Roads and bridges have been around for quite some time now. Their contribution to the modern world can hardly be overemphasized. Romans built the first road. This invention led them to a series of conquests allowing them to establish highway networks throughout the city. Historians agree that roads are what allowed them to rule the world of ago.
So, what’s the next big step after connecting all the major land masses? Take these highways to space. It sounds implausible but bear with me.
You construct a tether and secure its one end to the earth and the other one reaches into space. This tether should, in theory, haul tons of cargo from Earth’s surface into deep space. Essentially, creating a highway from earth to space or how it’s more aptly described a space elevator. Theoretically, it should provide transportation just as highways and bridges provide mass transportation all across the earth. It would also be much cheaper and cost-effective than huge rockets we use today for transportation of cargo to outer space.
History of the space elevator
This concept of extending a structure from earth to the heavens been around for centuries. Manuscripts well over two thousand years old speak of a civilization that tried to build a tower of brick and mortar from the earth which reached into heavens. This tower is more commonly known as the Tower of Babel, thought to have been an attempt by ancient Mesopotamians. The same manuscripts, written by Moses, further mention a dream that Jacob supposedly had of climbing a ladder to heavens. It is known as Jacob’s ladder.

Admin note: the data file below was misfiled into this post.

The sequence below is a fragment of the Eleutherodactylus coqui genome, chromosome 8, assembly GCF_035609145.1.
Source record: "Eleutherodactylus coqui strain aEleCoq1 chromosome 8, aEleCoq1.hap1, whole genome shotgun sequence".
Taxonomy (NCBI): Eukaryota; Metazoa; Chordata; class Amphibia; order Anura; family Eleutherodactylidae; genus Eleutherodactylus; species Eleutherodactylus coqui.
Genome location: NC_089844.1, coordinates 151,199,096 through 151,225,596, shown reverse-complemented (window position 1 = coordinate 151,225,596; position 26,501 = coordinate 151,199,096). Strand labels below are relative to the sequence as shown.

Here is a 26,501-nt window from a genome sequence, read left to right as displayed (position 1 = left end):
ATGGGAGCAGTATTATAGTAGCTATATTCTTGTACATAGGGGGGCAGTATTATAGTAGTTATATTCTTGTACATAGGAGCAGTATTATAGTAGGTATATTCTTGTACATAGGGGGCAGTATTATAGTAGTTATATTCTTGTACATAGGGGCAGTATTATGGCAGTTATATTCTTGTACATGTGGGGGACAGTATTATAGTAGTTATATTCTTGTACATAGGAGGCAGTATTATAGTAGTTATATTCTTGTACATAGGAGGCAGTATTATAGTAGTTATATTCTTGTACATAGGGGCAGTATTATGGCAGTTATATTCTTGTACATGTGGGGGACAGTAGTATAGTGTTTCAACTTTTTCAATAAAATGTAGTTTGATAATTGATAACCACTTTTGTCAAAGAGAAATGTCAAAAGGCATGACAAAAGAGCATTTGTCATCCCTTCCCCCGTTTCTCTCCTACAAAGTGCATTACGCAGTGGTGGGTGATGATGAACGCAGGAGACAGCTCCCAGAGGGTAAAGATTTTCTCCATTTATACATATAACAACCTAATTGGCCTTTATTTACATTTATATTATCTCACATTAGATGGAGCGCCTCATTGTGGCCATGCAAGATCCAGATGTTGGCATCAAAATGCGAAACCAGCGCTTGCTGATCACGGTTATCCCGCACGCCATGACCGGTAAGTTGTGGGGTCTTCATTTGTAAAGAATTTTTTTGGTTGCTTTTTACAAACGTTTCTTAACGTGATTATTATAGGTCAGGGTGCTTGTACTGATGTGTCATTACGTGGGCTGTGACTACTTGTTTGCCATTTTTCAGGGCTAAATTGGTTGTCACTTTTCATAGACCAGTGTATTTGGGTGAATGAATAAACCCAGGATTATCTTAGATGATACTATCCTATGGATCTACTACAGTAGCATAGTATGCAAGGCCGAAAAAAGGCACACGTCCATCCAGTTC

A more recent theory about constructing a tower extending into earth’s orbit was put forth by a Russian rocket scientist, Konstantin Tsiolkovsky, in 1895. He proposed that hypothetically, a tower could be built so high that it reached earth’s geostationary orbit. Such a tower would have its center of the mass closer to earth’s surface because it would support its weight from the bottom. In other words, under compression. It has been proved that a compression structure is not viable because there is no known material with enough compressive strength to support its own weight.
Later on, in 1966, John Isaacs published an article about a pair of hair-thin wires suspended from a geostationary satellite. In 1975, another paper was published titled Acta Astronautica, which detailed the modern concept of a space elevator. According to the theory, the cable will be held up by the competing forces of gravity and upward centrifugal force. The cable will be under tension and stationary in a single position on the planet. Once the cable is deployed, an elevator-like structure can be used to repeatedly to ascend from the surface of the planet to the orbit and back.
As opposed to compression, another idea is to suspend the tether from a counterweight past the earth’s geostationary orbit which would be kept in place by harnessing the centrifugal force from earth’s rotation. Russian scientist Yuri Artsutanov came up with this more feasible concept that utilizes a geostationary satellite as the base to deploy a structure going down to the Earth’s surface. The cable is lowered from the orbit to the surface with the use of a counterweight. The tension in the line should keep the structure intact. This structure would be called a tensile structure.
While the compression structure is not viable in practice, a tensile structure might just be feasible.
Potential materials for building a space elevator
The material used for tether would require an immense amount of strength-to-weight ratio. In simpler words, it should be extremely light yet extremely strong. There are a few potential candidates at different stages of development.
Carbon nanotubes (CNT) offer the strength-to-weight ratio a space elevator demands. They are tubes of carbon which are only one-atom-thick.
Structurally similar to carbon nanotubes, boron nitride tubes have also been considered. A relatively recent development, diamond nanothreads are another potential material. They are created by subjecting liquid benzene to immense pressure.